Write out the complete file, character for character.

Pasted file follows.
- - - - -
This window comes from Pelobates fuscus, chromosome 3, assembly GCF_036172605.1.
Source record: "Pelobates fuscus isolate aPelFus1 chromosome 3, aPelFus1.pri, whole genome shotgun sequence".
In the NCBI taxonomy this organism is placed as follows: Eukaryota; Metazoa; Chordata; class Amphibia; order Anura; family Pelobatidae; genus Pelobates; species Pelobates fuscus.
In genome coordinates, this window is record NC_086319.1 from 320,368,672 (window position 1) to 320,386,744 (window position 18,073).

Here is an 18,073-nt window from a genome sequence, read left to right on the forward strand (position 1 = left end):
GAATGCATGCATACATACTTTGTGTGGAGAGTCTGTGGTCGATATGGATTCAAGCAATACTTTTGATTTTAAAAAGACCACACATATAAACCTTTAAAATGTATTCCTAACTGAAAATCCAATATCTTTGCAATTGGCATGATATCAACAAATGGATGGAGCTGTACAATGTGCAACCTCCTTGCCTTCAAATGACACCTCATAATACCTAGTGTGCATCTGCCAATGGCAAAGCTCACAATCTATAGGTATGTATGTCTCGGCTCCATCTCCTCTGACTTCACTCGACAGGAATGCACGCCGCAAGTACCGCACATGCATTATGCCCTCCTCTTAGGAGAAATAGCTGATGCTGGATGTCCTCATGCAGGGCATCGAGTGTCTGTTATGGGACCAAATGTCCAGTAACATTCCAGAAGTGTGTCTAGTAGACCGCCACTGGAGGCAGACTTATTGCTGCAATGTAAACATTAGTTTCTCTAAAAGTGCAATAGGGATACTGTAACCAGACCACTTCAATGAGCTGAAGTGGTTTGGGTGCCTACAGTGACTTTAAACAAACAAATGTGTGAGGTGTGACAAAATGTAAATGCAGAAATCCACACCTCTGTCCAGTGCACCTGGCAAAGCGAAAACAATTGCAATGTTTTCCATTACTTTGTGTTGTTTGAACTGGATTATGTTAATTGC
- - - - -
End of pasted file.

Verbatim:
This window comes from Pelobates fuscus, chromosome 3, assembly GCF_036172605.1.
Source record: "Pelobates fuscus isolate aPelFus1 chromosome 3, aPelFus1.pri, whole genome shotgun sequence".
In the NCBI taxonomy this organism is placed as follows: Eukaryota; Metazoa; Chordata; class Amphibia; order Anura; family Pelobatidae; genus Pelobates; species Pelobates fuscus.
In genome coordinates, this window is record NC_086319.1 from 320,368,672 (window position 1) to 320,386,744 (window position 18,073).

Here is an 18,073-nt window from a genome sequence, read left to right on the forward strand (position 1 = left end):
GAATGCATGCATACATACTTTGTGTGGAGAGTCTGTGGTCGATATGGATTCAAGCAATACTTTTGATTTTAAAAAGACCACACATATAAACCTTTAAAATGTATTCCTAACTGAAAATCCAATATCTTTGCAATTGGCATGATATCAACAAATGGATGGAGCTGTACAATGTGCAACCTCCTTGCCTTCAAATGACACCTCATAATACCTAGTGTGCATCTGCCAATGGCAAAGCTCACAATCTATAGGTATGTATGTCTCGGCTCCATCTCCTCTGACTTCACTCGACAGGAATGCACGCCGCAAGTACCGCACATGCATTATGCCCTCCTCTTAGGAGAAATAGCTGATGCTGGATGTCCTCATGCAGGGCATCGAGTGTCTGTTATGGGACCAAATGTCCAGTAACATTCCAGAAGTGTGTCTAGTAGACCGCCACTGGAGGCAGACTTATTGCTGCAATGTAAACATTAGTTTCTCTAAAAGTGCAATAGGGATACTGTAACCAGACCACTTCAATGAGCTGAAGTGGTTTGGGTGCCTACAGTGACTTTAAACAAACAAATGTGTGAGGTGTGACAAAATGTAAATGCAGAAATCCACACCTCTGTCCAGTGCACCTGGCAAAGCGAAAACAATTGCAATGTTTTCCATTACTTTGTGTTGTTTGAACTGGATTATGTTAATTGC